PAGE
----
There was also the question of breathing that needed to be settled; a neck that long produces some rather difficult engineering problems. The trachea of an Apatosaurus is a long anatomical structure. The pressure in the lungs and that outside of the body needs to be great enough that the volume of oxygen required for breathing can be taken into the lungs and carbon dioxide expelled or the animal, our Apatosaurus, will effectively suffocate. How does a 20 to 22 ton animal create the pressure required for breathing? How much pressure might that be exactly? Studies have shown that an estimated 30 ton Apatosaurus may have had up to 184 liters of dead-space volume in the thoracic cavity. Dead-space volume is air between breaths in oral cavity, trachea, and lungs. The assumption is that Apatosaurus possessed a crocodilian like breathing apparatus that lacks a diaphragm. Some estimates of the ability to replace this air have been done comparing Apatosaurus and ideal conditions of taxa specific respiratory systems. Reptilian systems are vastly inadequate to replace this volume and would have suffocated Apatosaurus; mammalian and avian systems are better equipped to replace the volumes of air proposed in Apatosaurus systems. Mammalian systems are adequate, but under powered as well, meaning that avian systems remain as the best equipped systems for allowing Apatosaurus to breathe efficiently; another possibility put forth is an unknown and undescribed system that has been lost in the modern world.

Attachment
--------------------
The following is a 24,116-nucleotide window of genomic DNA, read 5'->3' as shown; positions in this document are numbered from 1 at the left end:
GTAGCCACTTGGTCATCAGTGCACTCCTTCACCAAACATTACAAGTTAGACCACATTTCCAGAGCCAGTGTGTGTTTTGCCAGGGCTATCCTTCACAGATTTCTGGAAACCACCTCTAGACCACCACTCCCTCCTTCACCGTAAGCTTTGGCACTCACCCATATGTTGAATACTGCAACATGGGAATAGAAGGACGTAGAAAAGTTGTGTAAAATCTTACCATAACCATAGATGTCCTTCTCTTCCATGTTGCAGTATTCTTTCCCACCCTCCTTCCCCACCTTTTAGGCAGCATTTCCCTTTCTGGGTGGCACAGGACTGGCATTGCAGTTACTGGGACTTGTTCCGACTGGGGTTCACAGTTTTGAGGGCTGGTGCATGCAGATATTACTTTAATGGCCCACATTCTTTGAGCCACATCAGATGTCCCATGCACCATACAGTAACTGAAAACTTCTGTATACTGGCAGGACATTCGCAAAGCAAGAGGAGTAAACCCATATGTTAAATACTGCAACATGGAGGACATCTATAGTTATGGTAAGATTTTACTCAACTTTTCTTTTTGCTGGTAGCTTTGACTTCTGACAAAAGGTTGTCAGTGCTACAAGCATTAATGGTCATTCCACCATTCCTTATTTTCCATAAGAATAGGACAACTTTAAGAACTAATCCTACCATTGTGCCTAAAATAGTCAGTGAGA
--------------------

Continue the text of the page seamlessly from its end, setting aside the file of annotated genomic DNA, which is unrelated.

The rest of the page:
It is assumed that a four chambered 500 liter heart and 900 liter lungs filled a 1700 liter thoracic cavity (300 liters of tissue) in Apatosaurus. These assumptions in conjunction with reptilian resting metabolic rates and avian respiration, it has been hypothesized that an Apatosaurus required 69 gallons of water a day to live in addition to massive amounts of vegetation that it must have consumed.